“Have any lock picks or small pieces of metal I can tinker around the lock with?” Oren asked.
“No, can’t help you there either.” The humor in Martell’s voice was fading.
Looking around the room Oren saw a place to at least hang his torch. He put it in its fixture and started to look around the room. He put together another torch with the materials he had found upstairs and lit it. He then went to go check out the other room on this floor. Inside he found it with book lined walls. If he was not trying to rescue Martell, he could have been lost for hours in here. He quickly perused the titles. They covered history of the Drémore kingdom along with some prayer books to each of the gods. There was also candleholder on a table and a box of candles. There was nothing to light them with.
This may have been the library Katsutaka and his assistant had been referring to. He relayed his finding to Martell and expressed that they may need to peruse this collection before they departed. She agreed with his assessment. It was around this time Martell confessed she was getting hungry. Oren would have to go out and find some food for both of them.
Oren exited into the courtyard; the place was strewn with rubble from destroyed statues. There were still a few statues that remained standing, presumably the ones that did not animate themselves. The doors out of the stronghold were open again. Oren climbed up to the second floor to look out and get a feel of who was left around outside the gate. When he looked out the windows he saw that all of Lady Nattan’s men had taken off. He made a quick stop back at the armory to grab a sword in case anyone was still out there.
Oren left the stronghold in order to go get their horse and what supplies they had left. They still had some food in the packs. Also, they did have a couple tools, maybe something to open the doors with. He found their horse and belongings where they left them. After returning to the stronghold, horse in tow, He proceeded to look through what was left behind by the departed knights. He found a bit more food, along with a couple tents, three more torches, and Martell’s other two swords.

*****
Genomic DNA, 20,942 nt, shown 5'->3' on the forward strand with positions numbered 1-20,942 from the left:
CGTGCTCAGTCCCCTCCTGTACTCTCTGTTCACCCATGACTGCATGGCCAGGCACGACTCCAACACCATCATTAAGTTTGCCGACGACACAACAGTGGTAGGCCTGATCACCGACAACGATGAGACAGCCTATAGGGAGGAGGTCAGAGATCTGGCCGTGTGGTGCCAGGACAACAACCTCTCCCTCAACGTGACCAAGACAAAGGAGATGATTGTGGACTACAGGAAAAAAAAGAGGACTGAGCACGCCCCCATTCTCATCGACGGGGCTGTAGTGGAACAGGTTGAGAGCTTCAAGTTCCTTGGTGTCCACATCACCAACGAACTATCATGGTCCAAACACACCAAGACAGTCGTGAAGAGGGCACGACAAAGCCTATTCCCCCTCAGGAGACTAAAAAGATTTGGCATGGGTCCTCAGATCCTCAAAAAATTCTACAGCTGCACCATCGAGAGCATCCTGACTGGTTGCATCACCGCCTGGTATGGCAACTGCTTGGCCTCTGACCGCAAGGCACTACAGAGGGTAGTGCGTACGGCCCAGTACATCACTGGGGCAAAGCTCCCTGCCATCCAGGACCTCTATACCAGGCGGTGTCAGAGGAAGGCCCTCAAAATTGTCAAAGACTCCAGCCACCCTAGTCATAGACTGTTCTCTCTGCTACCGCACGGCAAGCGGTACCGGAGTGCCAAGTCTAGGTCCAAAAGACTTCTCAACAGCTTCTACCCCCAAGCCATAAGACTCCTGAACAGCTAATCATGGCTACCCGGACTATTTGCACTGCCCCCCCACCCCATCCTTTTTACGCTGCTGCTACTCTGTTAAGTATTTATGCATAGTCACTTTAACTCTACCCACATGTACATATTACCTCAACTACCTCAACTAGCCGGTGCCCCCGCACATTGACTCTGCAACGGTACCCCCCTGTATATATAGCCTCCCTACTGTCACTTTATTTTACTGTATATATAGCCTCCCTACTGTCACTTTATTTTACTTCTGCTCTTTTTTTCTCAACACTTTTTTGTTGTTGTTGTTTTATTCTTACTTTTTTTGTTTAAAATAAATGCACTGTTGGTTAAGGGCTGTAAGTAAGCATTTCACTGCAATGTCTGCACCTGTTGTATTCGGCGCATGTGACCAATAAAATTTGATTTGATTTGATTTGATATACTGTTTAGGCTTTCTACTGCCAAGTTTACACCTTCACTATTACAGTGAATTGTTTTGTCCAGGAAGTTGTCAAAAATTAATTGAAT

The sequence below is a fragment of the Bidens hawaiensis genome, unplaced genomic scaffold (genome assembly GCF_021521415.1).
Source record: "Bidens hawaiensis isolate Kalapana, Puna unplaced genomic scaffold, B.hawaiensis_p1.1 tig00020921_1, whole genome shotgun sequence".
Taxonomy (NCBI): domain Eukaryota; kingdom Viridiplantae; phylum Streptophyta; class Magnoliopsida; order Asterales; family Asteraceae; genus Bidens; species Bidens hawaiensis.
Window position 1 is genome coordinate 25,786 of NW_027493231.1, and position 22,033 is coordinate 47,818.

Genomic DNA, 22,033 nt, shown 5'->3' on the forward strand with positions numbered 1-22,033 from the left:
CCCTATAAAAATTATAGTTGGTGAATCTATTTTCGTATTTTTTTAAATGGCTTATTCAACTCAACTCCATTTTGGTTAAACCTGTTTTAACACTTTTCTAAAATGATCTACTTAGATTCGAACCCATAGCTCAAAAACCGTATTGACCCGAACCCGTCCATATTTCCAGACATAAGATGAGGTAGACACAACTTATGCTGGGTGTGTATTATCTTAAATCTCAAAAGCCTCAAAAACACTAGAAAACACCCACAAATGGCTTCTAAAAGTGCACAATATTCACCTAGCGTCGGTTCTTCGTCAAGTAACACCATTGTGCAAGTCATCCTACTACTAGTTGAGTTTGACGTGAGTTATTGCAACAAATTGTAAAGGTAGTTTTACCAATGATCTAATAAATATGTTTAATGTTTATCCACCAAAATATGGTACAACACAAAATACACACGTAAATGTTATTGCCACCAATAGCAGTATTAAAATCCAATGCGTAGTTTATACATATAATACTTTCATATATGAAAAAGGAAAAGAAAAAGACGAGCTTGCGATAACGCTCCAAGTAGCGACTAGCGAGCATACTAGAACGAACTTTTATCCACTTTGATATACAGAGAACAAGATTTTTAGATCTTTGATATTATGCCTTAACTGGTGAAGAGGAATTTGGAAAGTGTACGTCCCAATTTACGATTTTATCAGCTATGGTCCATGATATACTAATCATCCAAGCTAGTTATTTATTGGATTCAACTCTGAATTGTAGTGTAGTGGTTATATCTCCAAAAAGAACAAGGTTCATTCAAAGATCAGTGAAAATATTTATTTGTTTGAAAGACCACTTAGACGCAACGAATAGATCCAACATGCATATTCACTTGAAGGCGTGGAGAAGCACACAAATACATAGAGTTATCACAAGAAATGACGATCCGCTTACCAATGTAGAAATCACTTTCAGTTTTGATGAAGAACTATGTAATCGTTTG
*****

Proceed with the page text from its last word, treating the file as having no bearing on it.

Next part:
Once he had collected everything necessary, Oren closed the gates to the stronghold and started a small fire inside the walls. He wanted to have it going before night came. At this point he was not worried about Nattan’s return. As soon as he had the flames going there was a knock at the gate. Oren headed over to see who was knocking with a sword at the ready.
“Oren you in there?” a familiar voice asked.
“Yes, and you are?”
“It is me, Teman. I wanted to see if you were ok. There was a large group of men that headed down the road away from here. They did not all look in the best of shape. I was coming to see if I could benefit from your excursion here while Devlin took care at Abbysta.”
Oren cautiously opened the gate. He saw the same short, black haired man he had left at Abbysta. He had two dead rabbits slung over his shoulder. “Get in quick, I was about to barricade the gate for the night.”
Teman slipped in and Oren shut the door, slipping a cross in order to seal the gate. “Where is Martell? Is she busy with preparing dinner?”
“No, but I am glad you are here we need help getting her out of a room.”
“Oh? Did you trigger a trap?”
“It was our reward for roughing up the party that left here. Well, really, it is more complex than that. I will explain on the way to where she is.”